Sunday, 27 November 2011

Word of the day: zanikh زنخ - rancid

A couple of my med-student flatmates used this word several times in conversation, with particular emphasis on the 'ikkkhhhh.' I wasn't paying attention to what they were saying, but this word flew back and forth and caught my ear. I have an irritating habit of whipping out my little notebook every time a hear a new word, interrupting the conversation, and asking everyone in the room if they have a synonym in their own dialects. They almost always do. They tease me that I'll never learn all the dialects, and they're right, I won't. Every person I meet speaks a different one.

I think words that describe something gross should have a 'kh' somewhere. There's wasikh (dirty), and kherbana (busted, wrecked when describing object, or rotten, when describing something edible). People draw out the 'kh' sound to show their disgust.

My friend's son, at a year old, would stand in his crib and say 'ikkkhhhhh,' especially if he knew he was doing something he knew he shouldn't be. It was one of the first distinctly Arabic sounds he learned, I think because he heard it so much. Whenever someone caught him rooting through the garbage or the diaper pail, they'd say 'ikkhhh,' and pull him away. Laughing when he said it back didn't help keep him out of the dirty diapers.

I've heard badly behaved people described as having 'rancid blood.' As one of my flatmates put it:

نقوله (دمه زنخ) عن بني أدم عندما حركاته مش منيح

Friday, 4 November 2011


I woke up slowly on this Jumua' morning two days before Eid. It had to be late, but the light filtering through the drapes was mellow, and the air was still cool. I was half-aware of a strange sound coming from outside. Pink patta patta pink patta patta pink plonk.

Rain. The first rain we've had all year. And a grumble of thunder, and irate drivers leaning on their horns.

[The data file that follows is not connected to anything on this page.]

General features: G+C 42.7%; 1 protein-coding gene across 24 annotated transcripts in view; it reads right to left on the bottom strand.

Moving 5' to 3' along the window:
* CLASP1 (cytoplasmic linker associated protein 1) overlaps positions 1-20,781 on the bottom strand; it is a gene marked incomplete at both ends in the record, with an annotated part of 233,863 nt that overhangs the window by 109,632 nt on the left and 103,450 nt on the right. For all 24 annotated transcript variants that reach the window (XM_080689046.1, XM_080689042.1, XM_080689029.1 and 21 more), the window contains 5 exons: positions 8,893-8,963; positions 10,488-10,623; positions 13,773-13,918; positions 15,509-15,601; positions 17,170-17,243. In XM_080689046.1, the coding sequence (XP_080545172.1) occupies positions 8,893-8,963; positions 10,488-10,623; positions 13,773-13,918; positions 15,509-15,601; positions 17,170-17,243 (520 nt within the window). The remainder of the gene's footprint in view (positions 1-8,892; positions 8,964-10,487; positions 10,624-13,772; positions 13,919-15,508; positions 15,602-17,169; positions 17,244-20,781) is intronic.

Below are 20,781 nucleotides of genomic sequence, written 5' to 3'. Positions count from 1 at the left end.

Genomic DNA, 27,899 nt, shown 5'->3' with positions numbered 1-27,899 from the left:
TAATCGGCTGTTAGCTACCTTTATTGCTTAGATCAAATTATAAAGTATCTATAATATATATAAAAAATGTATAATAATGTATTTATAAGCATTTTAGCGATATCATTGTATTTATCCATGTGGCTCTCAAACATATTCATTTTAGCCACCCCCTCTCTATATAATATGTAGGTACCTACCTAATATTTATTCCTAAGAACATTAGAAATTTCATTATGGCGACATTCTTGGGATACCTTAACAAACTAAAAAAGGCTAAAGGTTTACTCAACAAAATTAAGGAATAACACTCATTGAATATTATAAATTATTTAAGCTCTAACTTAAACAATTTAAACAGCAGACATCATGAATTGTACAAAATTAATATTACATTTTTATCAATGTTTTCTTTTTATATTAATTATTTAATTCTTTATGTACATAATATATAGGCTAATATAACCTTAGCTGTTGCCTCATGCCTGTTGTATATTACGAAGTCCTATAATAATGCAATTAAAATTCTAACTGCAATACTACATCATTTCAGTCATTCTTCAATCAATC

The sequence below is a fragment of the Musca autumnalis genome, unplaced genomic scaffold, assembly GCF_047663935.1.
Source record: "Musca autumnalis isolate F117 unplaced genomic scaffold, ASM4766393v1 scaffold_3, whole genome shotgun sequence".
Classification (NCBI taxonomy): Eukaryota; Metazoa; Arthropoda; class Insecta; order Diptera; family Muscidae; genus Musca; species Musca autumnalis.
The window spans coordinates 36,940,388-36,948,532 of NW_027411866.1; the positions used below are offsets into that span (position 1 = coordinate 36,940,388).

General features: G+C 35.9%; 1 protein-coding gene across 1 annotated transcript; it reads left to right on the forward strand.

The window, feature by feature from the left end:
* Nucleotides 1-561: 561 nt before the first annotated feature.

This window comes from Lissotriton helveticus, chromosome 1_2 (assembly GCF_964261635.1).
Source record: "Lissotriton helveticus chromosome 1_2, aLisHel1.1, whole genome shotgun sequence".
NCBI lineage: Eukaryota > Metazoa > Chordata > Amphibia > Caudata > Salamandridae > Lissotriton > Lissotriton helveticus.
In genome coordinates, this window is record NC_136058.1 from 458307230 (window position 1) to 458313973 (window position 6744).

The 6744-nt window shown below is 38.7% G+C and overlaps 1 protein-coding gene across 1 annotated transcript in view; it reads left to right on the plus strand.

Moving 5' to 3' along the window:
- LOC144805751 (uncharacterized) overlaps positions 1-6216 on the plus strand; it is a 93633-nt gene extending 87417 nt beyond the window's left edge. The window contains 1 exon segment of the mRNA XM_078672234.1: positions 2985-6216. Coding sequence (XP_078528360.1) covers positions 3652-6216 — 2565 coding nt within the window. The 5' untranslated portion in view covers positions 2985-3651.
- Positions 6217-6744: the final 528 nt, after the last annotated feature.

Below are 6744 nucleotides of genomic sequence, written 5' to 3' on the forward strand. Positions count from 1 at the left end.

The little stone courtyard at the bottom of the stairs was flooded, an inches-deep swimming pool and graveyard for stranded cockroaches. They're not very good swimmers, it turns out.

The leaves on the fig and green lemon trees, dusty, brown-edged, and wilted yesterday, were crisp, green, and vibrant.

This is better than Eid, better than Christmas. People who haven't been able to water their crops or wash their clothes or bathe properly or drink clear water for nearly a year just got the best gift God could give them.

Not a gift we're prepared for, however. The sound of sirens and honking reminds me that the roads are certain to be flooded. It rains so rarely here that there are no drainage systems to speak of. Many people with ground floor flats will be sloshing through a few inches of cold water and wishing they hadn't bothered putting the winter carpets down. I don't have any clothes appropriate for going out in the rain, and most working-class people won't either. All the people living in tents will be cold and miserable for the next few months. Some of them will die, children and the elderly and even young adults, struck down suddenly by ordinary illnesses that could be easily treated, given access to medical care and better housing.

As mixed a blessing as rain is, it is still a blessing, and cause to celebrate, for those fortunate enough to have dry-ish houses, warm sweaters, and good friends this Eid.